As another alternative to separationism, some Justices assert that the Establishment of Religion Clause was originally meant only to prohibit the government from coercing individuals to practice religion or support it. It is often associated with Justices who believe the government has the power to "accommodate" the diverse religious practices of the people. This principle, to which the Court has given attention in decisions such as Lee v. Weisman (1992), would allow government to support religion in ways that do not coerce individuals. For example, states could permit the erection of religious symbols in public places or issue proclamations of thanksgiving to God. This position likewise finds some support in Founding-era statements, such as James Madison's 1789 explanation to the House that the goal was to prevent a sect or combination of sects from "establish[ing] a religion to which they would compel others to conform," or from "enforc[ing] the legal observation of it by law." The "no coercion" principle likewise is consistent with the long line of religious expressions by government, running from the Founding period to the present; government may express religious sentiments as long as it does not force anyone to agree with such expressions or participate in such ceremonies. As applied by the Court, however, particularly in the opinions of Justice Anthony Kennedy, the "no coercion principle" is broad enough to prohibit even student-led nonsectarian prayers at school assemblies such as graduations or sporting events if the state, in some way, is selecting the student for that purpose.
Finally, Justice Sandra Day O'Connor has offered an alternative to both the strict separationist view (usually articulated in the Lemon test) and the "no coercion" principle. According to Justice O'Connor, the Establishment of Religion Clause prohibits a state from "endorsing" a religion. She defines the test for "endorsement" as whether an objective, reasonable observer would see the state action as sending "a message to nonadherents that they are not full members of the political community." Lynch v. Donnelly (1984). Justice Antonin Scalia has criticized the test, though some of the strict separationists have adopted Justice O'Connor's wording as supporting their interpretation of the Establishment of Religion Clause. See County of Allegheny v. American Civil Liberties Union, Greater Pittsburgh Chapter (1989).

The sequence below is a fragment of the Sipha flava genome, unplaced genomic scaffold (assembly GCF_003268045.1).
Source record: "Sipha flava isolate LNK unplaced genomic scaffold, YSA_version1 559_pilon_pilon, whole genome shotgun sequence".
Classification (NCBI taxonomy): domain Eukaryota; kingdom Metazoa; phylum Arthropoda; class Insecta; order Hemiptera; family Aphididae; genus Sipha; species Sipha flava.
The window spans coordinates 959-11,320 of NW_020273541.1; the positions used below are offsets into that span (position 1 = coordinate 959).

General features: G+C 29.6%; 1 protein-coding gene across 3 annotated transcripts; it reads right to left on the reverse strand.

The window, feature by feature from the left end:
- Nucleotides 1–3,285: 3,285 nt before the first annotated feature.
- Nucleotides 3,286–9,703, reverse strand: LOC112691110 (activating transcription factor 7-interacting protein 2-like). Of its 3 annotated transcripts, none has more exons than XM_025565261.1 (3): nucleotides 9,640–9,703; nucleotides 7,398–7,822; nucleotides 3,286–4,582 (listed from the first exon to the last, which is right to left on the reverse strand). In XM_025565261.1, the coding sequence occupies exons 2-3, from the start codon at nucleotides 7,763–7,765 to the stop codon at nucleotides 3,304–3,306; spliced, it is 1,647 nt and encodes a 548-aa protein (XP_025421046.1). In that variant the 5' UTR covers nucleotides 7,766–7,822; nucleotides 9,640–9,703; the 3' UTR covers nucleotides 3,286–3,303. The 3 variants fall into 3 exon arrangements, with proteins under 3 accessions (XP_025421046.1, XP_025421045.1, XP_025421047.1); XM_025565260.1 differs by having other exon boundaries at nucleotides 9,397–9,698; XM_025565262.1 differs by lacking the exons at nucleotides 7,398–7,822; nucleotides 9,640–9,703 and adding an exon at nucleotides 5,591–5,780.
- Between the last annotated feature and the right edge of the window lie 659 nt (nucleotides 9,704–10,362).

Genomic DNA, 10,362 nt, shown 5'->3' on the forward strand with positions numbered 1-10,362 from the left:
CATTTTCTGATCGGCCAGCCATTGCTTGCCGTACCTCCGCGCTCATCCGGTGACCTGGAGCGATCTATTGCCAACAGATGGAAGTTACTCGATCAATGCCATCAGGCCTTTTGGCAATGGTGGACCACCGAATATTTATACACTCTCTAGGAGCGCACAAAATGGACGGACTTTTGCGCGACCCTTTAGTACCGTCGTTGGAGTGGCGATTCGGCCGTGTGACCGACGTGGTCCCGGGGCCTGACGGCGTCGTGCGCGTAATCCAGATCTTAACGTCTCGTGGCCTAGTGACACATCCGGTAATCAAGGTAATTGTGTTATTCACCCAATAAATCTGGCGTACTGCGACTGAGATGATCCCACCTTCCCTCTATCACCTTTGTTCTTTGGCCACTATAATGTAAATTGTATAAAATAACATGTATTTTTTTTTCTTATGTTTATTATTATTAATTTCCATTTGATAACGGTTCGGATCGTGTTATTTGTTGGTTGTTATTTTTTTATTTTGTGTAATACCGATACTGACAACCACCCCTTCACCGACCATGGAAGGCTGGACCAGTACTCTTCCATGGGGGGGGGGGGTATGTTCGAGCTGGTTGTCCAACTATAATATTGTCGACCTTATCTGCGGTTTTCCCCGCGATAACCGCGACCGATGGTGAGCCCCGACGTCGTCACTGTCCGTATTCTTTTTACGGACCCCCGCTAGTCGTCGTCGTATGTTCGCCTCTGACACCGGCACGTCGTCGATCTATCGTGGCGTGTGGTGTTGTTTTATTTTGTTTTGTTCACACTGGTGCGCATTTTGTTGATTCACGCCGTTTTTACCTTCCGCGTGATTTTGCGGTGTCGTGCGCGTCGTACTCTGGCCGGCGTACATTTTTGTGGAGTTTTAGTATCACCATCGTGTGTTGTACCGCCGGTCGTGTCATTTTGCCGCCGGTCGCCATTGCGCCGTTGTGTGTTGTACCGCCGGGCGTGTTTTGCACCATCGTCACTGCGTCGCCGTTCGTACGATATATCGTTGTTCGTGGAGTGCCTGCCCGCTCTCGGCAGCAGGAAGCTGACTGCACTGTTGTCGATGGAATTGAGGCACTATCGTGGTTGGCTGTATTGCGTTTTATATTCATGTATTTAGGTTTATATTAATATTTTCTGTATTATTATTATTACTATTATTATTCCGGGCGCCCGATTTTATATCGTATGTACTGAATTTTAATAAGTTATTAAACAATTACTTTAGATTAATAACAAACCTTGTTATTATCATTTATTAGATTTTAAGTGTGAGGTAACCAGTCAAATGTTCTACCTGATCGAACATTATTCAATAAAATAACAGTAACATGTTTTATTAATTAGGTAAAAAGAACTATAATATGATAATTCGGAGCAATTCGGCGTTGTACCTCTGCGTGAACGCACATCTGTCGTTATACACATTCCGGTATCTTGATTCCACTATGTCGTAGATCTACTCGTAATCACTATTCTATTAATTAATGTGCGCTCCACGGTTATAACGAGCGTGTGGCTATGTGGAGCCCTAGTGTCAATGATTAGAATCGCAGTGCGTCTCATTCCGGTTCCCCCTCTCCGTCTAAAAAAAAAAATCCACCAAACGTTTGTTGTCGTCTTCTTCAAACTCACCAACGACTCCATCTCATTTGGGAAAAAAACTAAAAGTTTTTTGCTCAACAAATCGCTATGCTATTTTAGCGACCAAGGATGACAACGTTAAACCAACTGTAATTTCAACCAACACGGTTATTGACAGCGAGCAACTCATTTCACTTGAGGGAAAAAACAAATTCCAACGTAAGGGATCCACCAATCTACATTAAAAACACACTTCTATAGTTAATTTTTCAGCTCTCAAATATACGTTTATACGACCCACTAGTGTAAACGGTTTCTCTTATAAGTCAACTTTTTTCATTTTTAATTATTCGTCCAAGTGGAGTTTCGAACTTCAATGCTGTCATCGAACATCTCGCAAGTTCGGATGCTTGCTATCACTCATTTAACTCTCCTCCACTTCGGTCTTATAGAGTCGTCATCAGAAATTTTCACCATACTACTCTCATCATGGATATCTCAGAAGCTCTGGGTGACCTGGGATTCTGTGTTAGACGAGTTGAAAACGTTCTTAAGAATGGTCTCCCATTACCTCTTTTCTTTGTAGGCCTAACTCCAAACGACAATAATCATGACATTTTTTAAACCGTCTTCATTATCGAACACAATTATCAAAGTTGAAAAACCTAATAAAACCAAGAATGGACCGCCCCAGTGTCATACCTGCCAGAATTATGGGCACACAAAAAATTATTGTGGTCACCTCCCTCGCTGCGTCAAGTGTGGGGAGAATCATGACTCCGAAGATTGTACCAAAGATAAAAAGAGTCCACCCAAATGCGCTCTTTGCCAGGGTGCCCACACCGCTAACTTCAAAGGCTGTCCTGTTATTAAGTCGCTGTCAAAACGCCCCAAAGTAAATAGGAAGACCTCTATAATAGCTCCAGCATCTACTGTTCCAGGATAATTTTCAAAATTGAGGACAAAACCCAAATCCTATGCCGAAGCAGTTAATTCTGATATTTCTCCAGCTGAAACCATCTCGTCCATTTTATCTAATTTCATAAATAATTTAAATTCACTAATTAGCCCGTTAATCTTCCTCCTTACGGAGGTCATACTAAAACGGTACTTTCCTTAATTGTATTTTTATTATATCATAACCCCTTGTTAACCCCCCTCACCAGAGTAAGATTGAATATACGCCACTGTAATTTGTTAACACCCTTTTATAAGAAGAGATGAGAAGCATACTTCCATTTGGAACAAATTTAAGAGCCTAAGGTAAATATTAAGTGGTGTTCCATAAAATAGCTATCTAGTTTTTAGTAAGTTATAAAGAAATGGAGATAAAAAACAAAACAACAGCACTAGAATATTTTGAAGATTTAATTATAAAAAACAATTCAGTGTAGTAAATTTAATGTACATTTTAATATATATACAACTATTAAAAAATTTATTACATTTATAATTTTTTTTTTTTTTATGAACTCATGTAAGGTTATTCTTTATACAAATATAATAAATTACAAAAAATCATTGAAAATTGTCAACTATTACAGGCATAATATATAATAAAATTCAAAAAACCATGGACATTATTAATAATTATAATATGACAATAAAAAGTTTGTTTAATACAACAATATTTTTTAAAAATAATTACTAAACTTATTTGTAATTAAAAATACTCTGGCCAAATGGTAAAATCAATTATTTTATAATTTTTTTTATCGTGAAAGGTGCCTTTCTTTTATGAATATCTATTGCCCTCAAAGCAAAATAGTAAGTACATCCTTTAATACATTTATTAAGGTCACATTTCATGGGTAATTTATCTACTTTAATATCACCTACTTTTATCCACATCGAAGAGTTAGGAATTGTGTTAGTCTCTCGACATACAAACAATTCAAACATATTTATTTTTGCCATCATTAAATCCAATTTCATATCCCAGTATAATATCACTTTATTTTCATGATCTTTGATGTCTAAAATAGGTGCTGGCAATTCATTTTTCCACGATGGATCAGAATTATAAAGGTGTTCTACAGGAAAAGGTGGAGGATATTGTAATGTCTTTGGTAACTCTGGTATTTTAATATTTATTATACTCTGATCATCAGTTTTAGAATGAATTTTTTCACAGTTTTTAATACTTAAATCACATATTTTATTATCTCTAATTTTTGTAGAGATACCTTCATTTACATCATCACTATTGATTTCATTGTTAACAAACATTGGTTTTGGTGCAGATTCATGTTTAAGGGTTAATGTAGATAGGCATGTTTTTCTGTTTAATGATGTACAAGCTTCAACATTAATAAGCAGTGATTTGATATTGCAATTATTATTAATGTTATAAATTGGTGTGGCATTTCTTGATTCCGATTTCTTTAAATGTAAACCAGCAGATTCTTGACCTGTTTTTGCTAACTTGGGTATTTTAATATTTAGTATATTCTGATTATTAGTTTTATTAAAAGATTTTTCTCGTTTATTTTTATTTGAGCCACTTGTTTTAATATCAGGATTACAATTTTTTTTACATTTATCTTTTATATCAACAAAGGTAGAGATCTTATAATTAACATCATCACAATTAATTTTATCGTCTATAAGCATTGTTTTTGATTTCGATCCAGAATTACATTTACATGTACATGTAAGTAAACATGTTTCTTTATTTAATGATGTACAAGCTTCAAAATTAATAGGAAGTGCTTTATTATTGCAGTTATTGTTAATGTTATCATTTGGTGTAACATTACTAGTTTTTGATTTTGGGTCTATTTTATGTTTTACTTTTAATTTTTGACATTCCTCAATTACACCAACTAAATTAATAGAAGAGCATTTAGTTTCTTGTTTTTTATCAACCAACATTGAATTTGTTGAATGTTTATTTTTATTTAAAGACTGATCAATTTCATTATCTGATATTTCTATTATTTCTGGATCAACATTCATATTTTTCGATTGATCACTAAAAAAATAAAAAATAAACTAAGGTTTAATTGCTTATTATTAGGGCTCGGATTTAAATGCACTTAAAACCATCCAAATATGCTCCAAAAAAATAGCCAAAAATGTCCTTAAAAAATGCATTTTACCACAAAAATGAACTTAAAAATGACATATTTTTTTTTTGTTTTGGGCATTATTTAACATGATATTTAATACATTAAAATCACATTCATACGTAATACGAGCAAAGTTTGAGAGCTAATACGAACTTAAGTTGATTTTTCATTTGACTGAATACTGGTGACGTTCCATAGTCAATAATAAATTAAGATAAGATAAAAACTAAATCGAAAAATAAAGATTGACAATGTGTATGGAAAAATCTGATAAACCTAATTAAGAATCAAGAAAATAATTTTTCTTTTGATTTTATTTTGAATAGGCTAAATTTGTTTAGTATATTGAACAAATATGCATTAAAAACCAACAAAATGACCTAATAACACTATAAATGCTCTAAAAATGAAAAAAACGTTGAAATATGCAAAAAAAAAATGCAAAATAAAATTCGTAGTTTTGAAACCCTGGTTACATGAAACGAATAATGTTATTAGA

Establishment of Religion Clause jurisprudence remains unsettled as Justices form shifting majorities around one or the other of the three tests. Recently the coercion test has been the basis of invalidating prayers in public school settings, Lee v. Weisman; Santa Fe Independent School District v. Doe (2000). Concerning the question whether the phrase "under God" can be part of the Pledge of Allegiance public-school children are allowed (but not required) to recite, the Supreme Court refused to rule in a recent case because the plaintiff lacked standing (and was not directly injured by the practice). Elk Grove Unified School District v. Newdow (2004).
The Lemon test, or a form of it, was invoked to invalidate the teaching of creationism, Edwards v. Aquillard (1987), and state-sponsored posting of the Ten Commandments, Stone v. Graham (1980). (The Supreme Court has recently granted a writ of certiorari in two Ten Commandments cases, Van Orden v. Perry and McCreary County, Kentucky v. ACLU of Kentucky.) The endorsement test has provided the formula that a number of Justices have used to decide the constitutionality of religious displays on public property, such as a Nativity scene, County of Allegheny v. American Civil Liberties Union, Greater Pittsburgh Chapter and a cross, Capitol Square Review and Advisory Board v. Pinette (1995). More frequently, the Court has approved religious practice or symbols on public property as protected by the Freedom of Speech Clause of the First Amendment, Good News Club v. Milford Central School (2001).
After a long series of cases dealing with aid to religious schools, a majority of the Court has embraced the principle that there is no Establishment of Religion Clause violation if the state gives tuition aid (e.g., tuition vouchers) directly to the parents who can decide which schools their children will attend, whether religiously affiliated or not, rather than giving the aid directly to the religious school. Zelman v. Simmons-Harris (2002). Finally, the Court has approved "exceptions" based on tradition, such as tax exemptions, Walz v. Tax Commission of City of New York (1970), and legislative chaplains, Marsh v. Chambers (1983), even though the Framers of the Establishment of Religion Clause did not find a provision of a chaplain to be an "exception" but in harmony with a governmental policy of encouraging religious expression and exercise.
[Editors' Note: In 2005, the Supreme Court continued to maintain doctrinal confusion in two closely divided opinions. The Court, per Justice Stephen G. Breyer, struck down the placement of copies of the Ten Commandments in court houses as violative of the Lemon test, McCreary County v. ACLU of Kentucky, but, in a plurality opinion by Chief Justice William H. Rehnquist, upheld a monument of the Ten Commandments on the Texas State House grounds as a "passive" display recognizing the role of religion in the life of the country, Van Orden v. Perry.]
- John Baker
- Professor Emeritus
- Distinguished Scholar in Residence, Catholic University Columbus School of Law
- Louisiana State University, Paul M. Hebert Law Center